Majority of families with no earner were in low income, 2002

Chart 8.1
Majority of families with no earner were in low income, 2002

Low-income rate for female lone-parent families increased after five consecutive years of decline

After five uninterrupted years of decrease from 49% in 1996 to 30% in 2001 the low income rate for female lone parent families grew in 2002: of the 500,000 lone-parent families headed by women, 35% were in low income. About 82% of lone-parent families headed by women had earnings in 2002 (the same rate as in 2001) while in 1996 the corresponding figure was 65%. Although the low-income rate of female lone-parent families with one earner was about four times the average for all families (28% versus 7.0%), they fared much better than lone mothers without earnings; 85% of the latter experienced low income in 2002.

On the other hand, the low-income rate for lone-parent families headed by men declined since 1996, when it was 22%. By 2002, it halved to 11%.

Low-income rate for children continued its downward trend, while the rate for all Canadians grew slightly

After climbing throughout the early 1990s, the prevalence of low income peaked in 1996, at 14.0%, and then declined to 9.3% in 2001. In 2002, 9.5% of all Canadians were living in low income (about 2.9 million persons). Low income was more prevalent among women than men (10.1% versus 8.8% in 2002).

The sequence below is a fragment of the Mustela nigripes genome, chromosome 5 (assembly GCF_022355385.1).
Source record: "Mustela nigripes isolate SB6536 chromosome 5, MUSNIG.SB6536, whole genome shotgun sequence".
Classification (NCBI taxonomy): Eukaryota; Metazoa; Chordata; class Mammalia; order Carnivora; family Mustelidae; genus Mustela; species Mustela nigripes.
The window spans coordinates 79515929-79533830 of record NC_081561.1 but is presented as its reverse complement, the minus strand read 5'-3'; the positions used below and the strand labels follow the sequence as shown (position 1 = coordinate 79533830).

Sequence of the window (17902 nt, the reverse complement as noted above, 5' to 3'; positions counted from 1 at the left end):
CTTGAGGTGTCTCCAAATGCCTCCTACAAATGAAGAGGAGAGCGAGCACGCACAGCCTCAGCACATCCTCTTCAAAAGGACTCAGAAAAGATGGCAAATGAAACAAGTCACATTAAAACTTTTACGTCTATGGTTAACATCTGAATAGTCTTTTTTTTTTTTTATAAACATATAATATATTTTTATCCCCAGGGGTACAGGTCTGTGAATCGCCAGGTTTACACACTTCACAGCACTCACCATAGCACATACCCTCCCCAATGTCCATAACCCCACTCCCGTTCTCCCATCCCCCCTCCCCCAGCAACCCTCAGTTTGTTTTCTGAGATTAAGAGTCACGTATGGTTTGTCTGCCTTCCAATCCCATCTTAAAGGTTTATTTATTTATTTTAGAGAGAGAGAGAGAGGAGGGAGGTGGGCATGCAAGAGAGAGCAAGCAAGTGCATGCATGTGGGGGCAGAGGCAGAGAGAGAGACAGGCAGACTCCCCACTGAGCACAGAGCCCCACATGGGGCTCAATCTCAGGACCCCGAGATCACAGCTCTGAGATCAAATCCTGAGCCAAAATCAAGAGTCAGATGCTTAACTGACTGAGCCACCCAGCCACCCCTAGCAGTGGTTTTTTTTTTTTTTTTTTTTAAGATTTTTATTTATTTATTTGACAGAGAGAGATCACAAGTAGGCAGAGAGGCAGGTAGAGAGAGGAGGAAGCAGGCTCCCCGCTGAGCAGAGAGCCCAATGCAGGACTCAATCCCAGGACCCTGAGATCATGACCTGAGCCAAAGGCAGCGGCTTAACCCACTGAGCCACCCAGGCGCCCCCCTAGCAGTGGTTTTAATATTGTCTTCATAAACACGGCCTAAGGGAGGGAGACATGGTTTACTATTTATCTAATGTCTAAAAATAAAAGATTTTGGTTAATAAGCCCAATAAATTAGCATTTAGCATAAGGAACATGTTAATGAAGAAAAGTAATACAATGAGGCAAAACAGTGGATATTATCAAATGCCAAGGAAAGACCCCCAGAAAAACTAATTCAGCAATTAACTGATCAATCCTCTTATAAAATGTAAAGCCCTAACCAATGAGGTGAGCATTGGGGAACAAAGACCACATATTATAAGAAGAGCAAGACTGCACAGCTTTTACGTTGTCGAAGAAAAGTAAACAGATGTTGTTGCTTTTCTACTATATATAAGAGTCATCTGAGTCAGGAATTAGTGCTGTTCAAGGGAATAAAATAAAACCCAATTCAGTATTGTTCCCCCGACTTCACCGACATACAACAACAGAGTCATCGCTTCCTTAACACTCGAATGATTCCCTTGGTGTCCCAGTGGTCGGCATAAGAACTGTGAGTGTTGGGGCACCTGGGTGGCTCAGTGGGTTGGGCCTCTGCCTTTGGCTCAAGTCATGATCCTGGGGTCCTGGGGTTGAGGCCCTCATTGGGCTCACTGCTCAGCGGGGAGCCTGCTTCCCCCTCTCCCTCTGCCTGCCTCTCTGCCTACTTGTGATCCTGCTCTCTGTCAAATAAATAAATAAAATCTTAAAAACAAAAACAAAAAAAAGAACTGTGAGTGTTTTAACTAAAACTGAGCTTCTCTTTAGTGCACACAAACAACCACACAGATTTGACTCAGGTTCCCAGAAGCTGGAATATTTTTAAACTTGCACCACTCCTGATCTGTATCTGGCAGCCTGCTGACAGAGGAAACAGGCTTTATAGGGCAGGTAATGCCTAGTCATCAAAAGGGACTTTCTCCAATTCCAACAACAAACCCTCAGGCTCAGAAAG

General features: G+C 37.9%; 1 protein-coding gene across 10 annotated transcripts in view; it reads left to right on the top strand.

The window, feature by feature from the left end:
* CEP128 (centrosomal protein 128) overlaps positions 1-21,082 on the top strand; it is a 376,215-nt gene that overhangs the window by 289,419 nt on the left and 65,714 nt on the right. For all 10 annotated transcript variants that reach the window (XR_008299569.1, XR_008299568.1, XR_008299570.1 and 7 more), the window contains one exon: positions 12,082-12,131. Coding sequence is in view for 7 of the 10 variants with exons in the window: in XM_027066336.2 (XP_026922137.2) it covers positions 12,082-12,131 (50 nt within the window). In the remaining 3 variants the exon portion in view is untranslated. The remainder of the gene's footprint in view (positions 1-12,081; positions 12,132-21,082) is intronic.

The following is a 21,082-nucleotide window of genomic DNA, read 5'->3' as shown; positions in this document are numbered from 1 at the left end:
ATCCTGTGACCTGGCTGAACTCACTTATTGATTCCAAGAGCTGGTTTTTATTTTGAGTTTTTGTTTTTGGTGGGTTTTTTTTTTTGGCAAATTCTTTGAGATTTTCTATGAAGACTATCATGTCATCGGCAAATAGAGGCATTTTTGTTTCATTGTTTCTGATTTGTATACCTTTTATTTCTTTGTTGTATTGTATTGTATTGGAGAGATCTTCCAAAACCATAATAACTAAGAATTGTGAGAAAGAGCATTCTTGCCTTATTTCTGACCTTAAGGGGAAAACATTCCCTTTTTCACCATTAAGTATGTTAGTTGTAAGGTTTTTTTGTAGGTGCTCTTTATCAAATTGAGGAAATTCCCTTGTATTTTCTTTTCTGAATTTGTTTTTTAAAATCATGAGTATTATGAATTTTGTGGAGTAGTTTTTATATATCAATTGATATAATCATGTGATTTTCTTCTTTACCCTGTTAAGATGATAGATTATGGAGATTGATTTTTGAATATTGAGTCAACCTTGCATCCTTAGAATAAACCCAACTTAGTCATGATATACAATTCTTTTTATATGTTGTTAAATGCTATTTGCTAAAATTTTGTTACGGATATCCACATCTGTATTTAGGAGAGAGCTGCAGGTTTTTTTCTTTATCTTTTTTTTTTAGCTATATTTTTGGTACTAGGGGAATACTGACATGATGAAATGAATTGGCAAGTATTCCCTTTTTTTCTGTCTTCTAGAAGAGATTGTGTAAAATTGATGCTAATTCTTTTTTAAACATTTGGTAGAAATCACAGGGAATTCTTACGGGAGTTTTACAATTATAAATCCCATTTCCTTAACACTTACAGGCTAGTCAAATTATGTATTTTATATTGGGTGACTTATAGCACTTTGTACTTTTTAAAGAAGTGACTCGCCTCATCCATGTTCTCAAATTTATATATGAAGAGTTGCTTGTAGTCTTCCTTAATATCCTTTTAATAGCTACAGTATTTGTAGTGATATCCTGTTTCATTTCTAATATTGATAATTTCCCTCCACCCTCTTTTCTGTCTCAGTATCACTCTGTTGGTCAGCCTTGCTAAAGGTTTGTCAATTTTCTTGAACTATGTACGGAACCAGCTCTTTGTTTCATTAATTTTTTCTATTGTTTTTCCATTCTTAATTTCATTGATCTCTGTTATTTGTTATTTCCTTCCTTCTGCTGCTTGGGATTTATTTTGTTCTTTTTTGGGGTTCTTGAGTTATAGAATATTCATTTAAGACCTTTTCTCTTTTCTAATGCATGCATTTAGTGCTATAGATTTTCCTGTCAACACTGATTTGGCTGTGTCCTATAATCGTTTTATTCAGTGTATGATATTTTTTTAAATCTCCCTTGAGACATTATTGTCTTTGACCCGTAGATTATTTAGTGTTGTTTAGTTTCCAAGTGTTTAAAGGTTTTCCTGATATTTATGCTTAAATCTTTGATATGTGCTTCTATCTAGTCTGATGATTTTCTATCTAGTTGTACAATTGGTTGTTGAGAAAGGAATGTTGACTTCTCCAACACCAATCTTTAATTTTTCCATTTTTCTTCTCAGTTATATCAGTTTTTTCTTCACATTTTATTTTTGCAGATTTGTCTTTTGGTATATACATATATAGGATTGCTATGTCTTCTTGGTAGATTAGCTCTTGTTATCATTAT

About 702,000 children under 18 were living in low income families in 2002, down from 1,175,000 in 1996. The proportion of children living in low-income families has been falling since 1996, when it last peaked at 16.7% on an after-tax income basis. In 2002, the percentage of children in low income fell to 10.2% - the lowest rate recorded from 1980 onward (the earliest year for which comparable data are available). In 2001 the rate was 10.4%.

The number of children in low-income living in two-parent and female lone-parent families were comparable (341,000 and 329,000 respectively). However, at 6.0% in 2002, the low-income rate of children living in two-parent families was much lower than that of children living in female lone-parent families (39%).